However, some of that could also be the language used in current international treaties, conventions and resolutions. For example, the language for the Convention on the Rights of the Child, mimics some of the rights mentioned for all individuals in the Universal Declaration of Human Rights, and on other documents that protect women under international law. These rights normally include the right to life, to family, to the legal system, and to protection from the state. There is nothing wrong with emphasizing these rights for women and children, because it does clarify that women and children are indeed entitled to these rights. However, you noticed that in that previous sentence that I didn't distinguish between women or children, but instead, grouped them together with "and"? This is probably because psychologically, i have grouped them together due to the vague, general language. The slightest distinction that is made regarding women versus children's rights is that children are the responsibility of their parents and/or legal guardian while such is not stated about women. Apart from that, the definition of women's rights versus children's rights from an international context is rather vague, to the point where the distinctions are not well defined. Therefore, this can create confusion in regards to how to properly help women or children who have experienced human rights violations. Furthermore, this lack of detailed, defined terms regarding the rights of women versus children can create confusion and also promote ignorance regarding specific issues that solely plague children.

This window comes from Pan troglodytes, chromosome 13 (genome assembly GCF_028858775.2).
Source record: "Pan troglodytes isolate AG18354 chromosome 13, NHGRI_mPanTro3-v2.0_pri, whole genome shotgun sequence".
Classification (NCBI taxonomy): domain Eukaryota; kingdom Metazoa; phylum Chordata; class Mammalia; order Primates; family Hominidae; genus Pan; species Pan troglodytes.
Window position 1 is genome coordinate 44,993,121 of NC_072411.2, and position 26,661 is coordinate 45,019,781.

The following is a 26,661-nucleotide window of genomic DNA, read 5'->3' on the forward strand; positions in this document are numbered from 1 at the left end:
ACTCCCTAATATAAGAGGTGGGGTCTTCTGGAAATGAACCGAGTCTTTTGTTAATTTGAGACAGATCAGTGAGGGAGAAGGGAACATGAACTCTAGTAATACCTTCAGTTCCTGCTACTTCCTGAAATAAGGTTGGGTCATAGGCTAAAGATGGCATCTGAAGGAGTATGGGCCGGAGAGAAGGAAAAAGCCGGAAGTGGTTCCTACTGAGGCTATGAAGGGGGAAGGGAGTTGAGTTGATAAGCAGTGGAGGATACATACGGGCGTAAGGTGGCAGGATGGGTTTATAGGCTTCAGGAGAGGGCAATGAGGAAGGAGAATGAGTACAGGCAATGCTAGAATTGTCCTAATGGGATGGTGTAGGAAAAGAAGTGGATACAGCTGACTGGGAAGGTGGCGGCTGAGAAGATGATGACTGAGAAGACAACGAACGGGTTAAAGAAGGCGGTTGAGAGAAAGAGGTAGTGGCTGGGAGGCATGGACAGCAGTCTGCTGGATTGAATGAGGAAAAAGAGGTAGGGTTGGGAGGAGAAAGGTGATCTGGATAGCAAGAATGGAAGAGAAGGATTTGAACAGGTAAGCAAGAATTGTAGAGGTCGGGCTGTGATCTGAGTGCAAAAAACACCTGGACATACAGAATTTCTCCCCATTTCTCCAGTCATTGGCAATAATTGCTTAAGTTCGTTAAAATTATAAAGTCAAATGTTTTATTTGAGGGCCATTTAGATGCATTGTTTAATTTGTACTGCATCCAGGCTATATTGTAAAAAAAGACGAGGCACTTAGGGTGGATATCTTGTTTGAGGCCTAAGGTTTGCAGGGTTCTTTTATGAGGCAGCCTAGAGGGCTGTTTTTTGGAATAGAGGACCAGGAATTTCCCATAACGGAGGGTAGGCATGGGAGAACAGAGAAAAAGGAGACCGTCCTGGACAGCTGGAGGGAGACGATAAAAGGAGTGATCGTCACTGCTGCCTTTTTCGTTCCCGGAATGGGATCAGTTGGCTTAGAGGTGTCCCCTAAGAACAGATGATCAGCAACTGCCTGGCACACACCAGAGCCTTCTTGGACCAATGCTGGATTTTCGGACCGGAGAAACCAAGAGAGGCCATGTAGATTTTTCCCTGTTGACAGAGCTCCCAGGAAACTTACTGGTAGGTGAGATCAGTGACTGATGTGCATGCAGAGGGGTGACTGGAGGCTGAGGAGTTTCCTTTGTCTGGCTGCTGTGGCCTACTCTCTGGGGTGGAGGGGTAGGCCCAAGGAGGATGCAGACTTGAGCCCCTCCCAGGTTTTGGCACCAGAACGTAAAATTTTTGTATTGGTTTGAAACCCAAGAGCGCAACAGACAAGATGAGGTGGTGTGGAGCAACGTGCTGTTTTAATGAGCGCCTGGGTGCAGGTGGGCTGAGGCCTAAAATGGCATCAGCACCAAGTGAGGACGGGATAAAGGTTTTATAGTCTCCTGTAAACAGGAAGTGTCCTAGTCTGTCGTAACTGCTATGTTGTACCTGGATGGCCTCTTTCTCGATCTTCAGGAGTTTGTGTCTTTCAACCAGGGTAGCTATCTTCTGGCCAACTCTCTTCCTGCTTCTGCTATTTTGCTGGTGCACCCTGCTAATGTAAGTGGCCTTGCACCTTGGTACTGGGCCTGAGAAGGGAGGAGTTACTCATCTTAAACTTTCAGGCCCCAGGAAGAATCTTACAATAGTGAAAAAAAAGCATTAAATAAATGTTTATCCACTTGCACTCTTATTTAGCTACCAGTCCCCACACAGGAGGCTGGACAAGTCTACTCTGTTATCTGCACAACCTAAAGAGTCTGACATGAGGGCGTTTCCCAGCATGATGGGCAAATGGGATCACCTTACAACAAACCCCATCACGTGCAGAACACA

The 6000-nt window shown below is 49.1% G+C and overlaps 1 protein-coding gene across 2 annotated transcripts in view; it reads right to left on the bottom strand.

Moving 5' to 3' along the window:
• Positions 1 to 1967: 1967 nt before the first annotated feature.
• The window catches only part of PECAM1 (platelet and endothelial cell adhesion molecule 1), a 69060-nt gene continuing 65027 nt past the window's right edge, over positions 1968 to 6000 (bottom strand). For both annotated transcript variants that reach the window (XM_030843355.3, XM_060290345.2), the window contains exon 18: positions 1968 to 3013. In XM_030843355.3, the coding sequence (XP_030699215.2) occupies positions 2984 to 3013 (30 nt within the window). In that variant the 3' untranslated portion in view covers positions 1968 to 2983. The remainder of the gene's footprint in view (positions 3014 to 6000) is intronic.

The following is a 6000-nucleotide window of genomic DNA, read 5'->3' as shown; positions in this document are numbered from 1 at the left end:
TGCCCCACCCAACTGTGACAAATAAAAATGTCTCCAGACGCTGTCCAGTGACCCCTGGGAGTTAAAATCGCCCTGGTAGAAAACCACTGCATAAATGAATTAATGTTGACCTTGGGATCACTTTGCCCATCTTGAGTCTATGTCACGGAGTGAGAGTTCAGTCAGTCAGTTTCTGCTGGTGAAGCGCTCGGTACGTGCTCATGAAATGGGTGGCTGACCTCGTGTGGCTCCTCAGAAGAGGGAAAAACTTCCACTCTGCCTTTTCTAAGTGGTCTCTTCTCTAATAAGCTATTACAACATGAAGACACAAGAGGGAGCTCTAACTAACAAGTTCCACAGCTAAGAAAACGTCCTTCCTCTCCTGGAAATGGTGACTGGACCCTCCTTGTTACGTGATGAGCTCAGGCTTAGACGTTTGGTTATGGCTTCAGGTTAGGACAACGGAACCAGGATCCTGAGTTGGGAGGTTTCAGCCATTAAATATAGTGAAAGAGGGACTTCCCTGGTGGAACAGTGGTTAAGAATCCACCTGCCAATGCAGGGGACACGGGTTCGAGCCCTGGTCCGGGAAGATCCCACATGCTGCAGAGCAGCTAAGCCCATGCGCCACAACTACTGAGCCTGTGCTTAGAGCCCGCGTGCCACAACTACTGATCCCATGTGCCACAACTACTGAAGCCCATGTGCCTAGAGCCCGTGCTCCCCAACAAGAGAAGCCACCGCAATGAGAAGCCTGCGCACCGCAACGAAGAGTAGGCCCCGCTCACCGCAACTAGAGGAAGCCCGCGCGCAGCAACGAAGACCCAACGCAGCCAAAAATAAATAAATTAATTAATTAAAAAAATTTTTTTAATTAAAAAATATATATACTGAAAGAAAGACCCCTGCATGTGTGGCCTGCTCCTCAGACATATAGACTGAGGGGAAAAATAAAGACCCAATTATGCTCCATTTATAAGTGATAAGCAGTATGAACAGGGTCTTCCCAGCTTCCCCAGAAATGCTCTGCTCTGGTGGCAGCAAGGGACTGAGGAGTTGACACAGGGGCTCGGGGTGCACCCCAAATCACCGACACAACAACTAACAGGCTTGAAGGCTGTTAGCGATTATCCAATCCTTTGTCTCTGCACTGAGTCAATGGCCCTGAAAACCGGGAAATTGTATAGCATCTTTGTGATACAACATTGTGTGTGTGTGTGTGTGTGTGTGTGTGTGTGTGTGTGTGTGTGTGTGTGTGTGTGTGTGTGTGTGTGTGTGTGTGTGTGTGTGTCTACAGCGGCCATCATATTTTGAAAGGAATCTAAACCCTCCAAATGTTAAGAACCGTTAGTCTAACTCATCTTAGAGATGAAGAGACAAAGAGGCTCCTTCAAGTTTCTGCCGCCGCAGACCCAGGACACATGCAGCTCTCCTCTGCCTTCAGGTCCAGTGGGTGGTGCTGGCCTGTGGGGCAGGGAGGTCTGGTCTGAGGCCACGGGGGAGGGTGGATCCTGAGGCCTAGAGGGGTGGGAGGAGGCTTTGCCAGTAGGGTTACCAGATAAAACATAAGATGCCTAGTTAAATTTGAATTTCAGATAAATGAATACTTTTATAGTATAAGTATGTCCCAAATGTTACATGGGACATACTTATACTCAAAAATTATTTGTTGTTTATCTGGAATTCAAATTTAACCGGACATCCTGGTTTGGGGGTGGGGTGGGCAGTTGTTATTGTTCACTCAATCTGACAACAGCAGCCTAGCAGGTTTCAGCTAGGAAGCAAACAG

However, this vague and generalized use of language could be attributed to several different issues. First, is the fact that traditionally issues regarding women and children have always been grouped. This is because women are often the caregivers of children, but also give birth to children. Second, issues regarding women, children and the elderly are considered aspects of "soft power" to the state. "Soft power" is a term used to describe items that the state can enact policies on to reflect its power that are considered less powerful and important than "hard power" issues such as war, peace, and diplomacy. Helping children and women can be considered a soft power issue because the state would assist them as an effort to fulfill its international commitments, but also serve as an example for its fellow member-states within the international community. However, if there is a case where the same state has to send its troops off to defend itself because of an unexpected conflict, or needs to use some of its legislative energy and/or time to improve its tariff laws, that will take precedent over improving the rights for women and/or children. Third, the rights and issues related to children have traditionally been considered the concerns of women, whom are normally not seen as valid participants of the state, while men are considered valid state participants, yet not to be worried with the concerns and needs of children. Even though female participation within the state has changed dramatically in recent decades and children's rights are more recognized by various state actors, it still seems to be difficult for some male officials within the state to see past the traditional idea that children's issues are non-state related issues that are the only concerns of women. Fourth, children are normally not considered active members of the state. This is most likely because they are considered by their states ineligible to vote and/ or work, therefore are not actively contributing to the state's welfare.